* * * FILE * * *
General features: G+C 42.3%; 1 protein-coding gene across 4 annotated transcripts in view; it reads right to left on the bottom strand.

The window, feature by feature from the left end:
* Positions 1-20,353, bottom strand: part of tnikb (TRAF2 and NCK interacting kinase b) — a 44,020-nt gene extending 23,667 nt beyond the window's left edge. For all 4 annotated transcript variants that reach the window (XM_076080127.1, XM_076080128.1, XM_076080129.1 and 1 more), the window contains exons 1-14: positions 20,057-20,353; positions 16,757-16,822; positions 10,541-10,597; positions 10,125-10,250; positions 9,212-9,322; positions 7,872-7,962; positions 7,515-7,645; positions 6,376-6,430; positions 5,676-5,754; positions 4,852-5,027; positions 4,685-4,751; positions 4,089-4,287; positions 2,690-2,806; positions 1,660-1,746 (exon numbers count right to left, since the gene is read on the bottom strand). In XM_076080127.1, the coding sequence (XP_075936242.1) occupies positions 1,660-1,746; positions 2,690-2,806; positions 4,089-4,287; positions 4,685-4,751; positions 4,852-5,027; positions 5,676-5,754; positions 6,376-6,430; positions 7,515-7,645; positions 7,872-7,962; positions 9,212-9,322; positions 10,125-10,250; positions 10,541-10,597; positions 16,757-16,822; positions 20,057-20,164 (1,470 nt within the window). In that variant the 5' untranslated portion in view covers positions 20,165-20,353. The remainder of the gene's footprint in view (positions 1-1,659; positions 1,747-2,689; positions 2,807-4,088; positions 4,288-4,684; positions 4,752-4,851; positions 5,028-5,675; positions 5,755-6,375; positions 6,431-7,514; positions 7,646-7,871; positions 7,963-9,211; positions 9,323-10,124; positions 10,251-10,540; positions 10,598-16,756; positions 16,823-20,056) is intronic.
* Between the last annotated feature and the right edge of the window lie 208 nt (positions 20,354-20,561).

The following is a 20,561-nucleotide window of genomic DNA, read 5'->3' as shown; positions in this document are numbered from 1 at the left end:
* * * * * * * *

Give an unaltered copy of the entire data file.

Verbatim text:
General features: G+C 42.3%; 1 protein-coding gene across 4 annotated transcripts in view; it reads right to left on the bottom strand.

The window, feature by feature from the left end:
* Positions 1-20,353, bottom strand: part of tnikb (TRAF2 and NCK interacting kinase b) — a 44,020-nt gene extending 23,667 nt beyond the window's left edge. For all 4 annotated transcript variants that reach the window (XM_076080127.1, XM_076080128.1, XM_076080129.1 and 1 more), the window contains exons 1-14: positions 20,057-20,353; positions 16,757-16,822; positions 10,541-10,597; positions 10,125-10,250; positions 9,212-9,322; positions 7,872-7,962; positions 7,515-7,645; positions 6,376-6,430; positions 5,676-5,754; positions 4,852-5,027; positions 4,685-4,751; positions 4,089-4,287; positions 2,690-2,806; positions 1,660-1,746 (exon numbers count right to left, since the gene is read on the bottom strand). In XM_076080127.1, the coding sequence (XP_075936242.1) occupies positions 1,660-1,746; positions 2,690-2,806; positions 4,089-4,287; positions 4,685-4,751; positions 4,852-5,027; positions 5,676-5,754; positions 6,376-6,430; positions 7,515-7,645; positions 7,872-7,962; positions 9,212-9,322; positions 10,125-10,250; positions 10,541-10,597; positions 16,757-16,822; positions 20,057-20,164 (1,470 nt within the window). In that variant the 5' untranslated portion in view covers positions 20,165-20,353. The remainder of the gene's footprint in view (positions 1-1,659; positions 1,747-2,689; positions 2,807-4,088; positions 4,288-4,684; positions 4,752-4,851; positions 5,028-5,675; positions 5,755-6,375; positions 6,431-7,514; positions 7,646-7,871; positions 7,963-9,211; positions 9,323-10,124; positions 10,251-10,540; positions 10,598-16,756; positions 16,823-20,056) is intronic.
* Between the last annotated feature and the right edge of the window lie 208 nt (positions 20,354-20,561).

The following is a 20,561-nucleotide window of genomic DNA, read 5'->3' as shown; positions in this document are numbered from 1 at the left end: